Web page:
The Orangery, Clapham

This was a surprise. You really don’t expect to come across a huge Georgian relic in a post-war south London housing estate.

But in the middle of the Notre Dame estate in Clapham is this – the portico to an Orangery (or greenhouse) “formerly part of a miniature landscape estate with a lake belonging to the Thornton family” built in 1793. (More about other members of the Thornton family in my earlier post about Battersea Rise.)

London Gardens Online describes it thus: “The façade is a simple classical design with columns of Portland stone and Ionic capitals in Coade stone. The pediment is decorated with swags of roses, fir cones and leaves and in the entablature is carved a quotation from Virgil [HIC VER ASSIDUUM ATQUE ALIENIS MENSIBUS AESTAS], which translates roughly as ‘Here is perpetual spring and summer even in other months’. There were glazed sashes between the columns, and the inside was plainly plastered.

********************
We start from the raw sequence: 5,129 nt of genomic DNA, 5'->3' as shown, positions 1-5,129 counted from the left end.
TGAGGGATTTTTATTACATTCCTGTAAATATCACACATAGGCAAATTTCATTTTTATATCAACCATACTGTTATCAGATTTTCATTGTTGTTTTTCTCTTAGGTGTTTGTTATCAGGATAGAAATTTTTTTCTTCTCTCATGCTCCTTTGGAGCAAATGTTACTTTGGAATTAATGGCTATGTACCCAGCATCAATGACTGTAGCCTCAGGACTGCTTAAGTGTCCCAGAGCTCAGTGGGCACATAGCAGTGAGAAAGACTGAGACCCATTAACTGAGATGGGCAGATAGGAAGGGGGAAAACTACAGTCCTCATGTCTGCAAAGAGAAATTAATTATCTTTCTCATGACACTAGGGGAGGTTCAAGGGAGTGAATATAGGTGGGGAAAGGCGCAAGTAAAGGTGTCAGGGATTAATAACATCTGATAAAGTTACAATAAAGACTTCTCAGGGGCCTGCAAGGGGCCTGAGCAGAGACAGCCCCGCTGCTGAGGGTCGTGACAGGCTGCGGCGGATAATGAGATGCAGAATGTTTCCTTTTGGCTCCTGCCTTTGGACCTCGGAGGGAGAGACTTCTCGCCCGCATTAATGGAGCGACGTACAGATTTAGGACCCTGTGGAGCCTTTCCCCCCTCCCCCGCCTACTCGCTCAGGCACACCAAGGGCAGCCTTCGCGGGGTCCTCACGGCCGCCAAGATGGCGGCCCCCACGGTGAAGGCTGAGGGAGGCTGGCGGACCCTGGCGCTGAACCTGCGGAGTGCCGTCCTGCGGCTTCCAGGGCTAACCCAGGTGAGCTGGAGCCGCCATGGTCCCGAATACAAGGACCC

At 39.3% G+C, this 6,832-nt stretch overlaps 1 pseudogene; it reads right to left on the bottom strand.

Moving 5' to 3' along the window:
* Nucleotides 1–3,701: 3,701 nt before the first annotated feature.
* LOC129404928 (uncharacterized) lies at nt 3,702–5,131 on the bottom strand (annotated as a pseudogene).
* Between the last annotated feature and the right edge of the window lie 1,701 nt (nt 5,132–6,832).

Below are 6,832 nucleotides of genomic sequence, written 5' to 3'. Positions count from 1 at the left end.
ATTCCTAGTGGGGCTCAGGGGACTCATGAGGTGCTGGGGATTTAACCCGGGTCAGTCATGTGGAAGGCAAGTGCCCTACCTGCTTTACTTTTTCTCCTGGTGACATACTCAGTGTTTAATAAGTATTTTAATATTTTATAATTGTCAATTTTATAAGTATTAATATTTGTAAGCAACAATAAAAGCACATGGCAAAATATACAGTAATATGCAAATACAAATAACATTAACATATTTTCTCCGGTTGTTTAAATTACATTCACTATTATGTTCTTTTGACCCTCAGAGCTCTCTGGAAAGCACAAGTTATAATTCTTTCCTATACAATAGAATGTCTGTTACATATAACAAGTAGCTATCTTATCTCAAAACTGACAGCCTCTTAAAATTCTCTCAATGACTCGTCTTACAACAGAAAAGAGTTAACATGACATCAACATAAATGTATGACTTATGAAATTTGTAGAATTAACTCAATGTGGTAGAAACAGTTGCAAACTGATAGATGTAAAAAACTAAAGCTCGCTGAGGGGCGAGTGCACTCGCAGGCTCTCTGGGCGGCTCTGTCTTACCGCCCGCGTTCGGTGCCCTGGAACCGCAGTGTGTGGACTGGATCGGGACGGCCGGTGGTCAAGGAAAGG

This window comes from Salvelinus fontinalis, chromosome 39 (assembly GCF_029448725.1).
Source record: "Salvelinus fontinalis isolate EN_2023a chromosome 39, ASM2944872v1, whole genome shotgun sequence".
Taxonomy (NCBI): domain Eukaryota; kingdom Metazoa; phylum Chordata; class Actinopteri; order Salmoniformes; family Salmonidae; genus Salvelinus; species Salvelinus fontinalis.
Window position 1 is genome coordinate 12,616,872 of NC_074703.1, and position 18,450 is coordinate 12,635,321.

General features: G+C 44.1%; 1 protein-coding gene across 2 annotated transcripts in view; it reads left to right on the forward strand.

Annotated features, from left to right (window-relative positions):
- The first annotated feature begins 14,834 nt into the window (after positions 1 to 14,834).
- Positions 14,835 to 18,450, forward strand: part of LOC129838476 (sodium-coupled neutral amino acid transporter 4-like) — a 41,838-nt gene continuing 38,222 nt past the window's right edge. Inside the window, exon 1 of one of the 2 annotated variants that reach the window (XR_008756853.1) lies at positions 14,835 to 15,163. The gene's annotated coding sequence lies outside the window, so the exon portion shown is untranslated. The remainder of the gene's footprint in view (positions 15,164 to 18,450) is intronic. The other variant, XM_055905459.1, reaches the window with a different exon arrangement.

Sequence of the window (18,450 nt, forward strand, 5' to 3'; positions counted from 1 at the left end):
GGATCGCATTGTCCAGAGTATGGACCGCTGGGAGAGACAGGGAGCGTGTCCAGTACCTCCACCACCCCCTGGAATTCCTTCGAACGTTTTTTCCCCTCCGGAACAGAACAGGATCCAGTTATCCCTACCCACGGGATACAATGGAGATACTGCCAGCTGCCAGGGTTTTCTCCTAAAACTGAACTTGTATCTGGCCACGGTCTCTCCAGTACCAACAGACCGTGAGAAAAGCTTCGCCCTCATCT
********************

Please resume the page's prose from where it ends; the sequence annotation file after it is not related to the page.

One Response

  1. Edward says:

    Fantastic! Thanks for the research – I came across this structure while out on a Bleeding London foray this evening and was a bit gobsmacked to find in a children’s playground in the middle of a housing estate.

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